Excerpt from "Mind Reading: Jon Kabat-Zinn Talks About Bringing Mindfulness Meditation to Medicine," by Maria Szalavitz, Time Magazine, Jan. 11, 2012:
Mindfulness is often spoken of as the heart of Buddhist meditation. It’s not about Buddhism, but about paying attention. That’s what all meditation is, no matter what tradition or particular technique is used.
In Asian languages, the word for mind and the word for heart are same. So if you’re not hearing mindfulness in some deep way as heartfulness, you’re not really understanding it. Compassion and kindness towards oneself are intrinsically woven into it. You could think of mindfulness as wise and affectionate attention...
Any way you feel like beginning it is good. The important thing to understand is that it’s not about a particular method or technique.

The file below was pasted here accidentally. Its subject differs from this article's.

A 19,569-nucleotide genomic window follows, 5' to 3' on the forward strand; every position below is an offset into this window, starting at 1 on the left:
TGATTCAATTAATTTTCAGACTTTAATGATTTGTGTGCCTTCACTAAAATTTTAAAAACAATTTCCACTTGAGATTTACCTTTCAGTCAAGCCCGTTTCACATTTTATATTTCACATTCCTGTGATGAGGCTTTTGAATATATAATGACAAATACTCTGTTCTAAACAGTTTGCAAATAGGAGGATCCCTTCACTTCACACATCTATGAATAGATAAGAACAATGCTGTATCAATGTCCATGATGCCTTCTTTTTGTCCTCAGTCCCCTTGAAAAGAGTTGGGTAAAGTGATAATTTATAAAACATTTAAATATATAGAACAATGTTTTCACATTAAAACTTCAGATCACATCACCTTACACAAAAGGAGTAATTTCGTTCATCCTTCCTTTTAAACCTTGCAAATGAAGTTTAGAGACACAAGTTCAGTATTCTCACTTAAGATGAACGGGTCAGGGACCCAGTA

The real way to start is to be open to experimenting or playing with the possibility of noticing what you’re experiencing in this moment and not to try to feel differently. Most people think that to meditate, I should feel a particular special something, and if I don’t, then I must be doing something wrong.
That is a common but incorrect view of meditation. Mindfulness is not about getting anywhere else — it’s about being where you are and knowing it. We are talking about awareness itself: a whole repertoire of ways of knowing that virtually all come through the senses.
My working definition of mindfulness is the awareness that arises through paying attention on purpose in the present moment — non-judgmentally. And the non-judgmental part is the kicker, because we’ve got ideas and opinions about virtually everything. Our consciousness is almost always colored by our likes and dislikes. All highly conditioned, habitual behaviors really comes down to this: do I like it or not, do I want more or do I want to escape? That’s all going on below the surface of awareness and it runs our lives.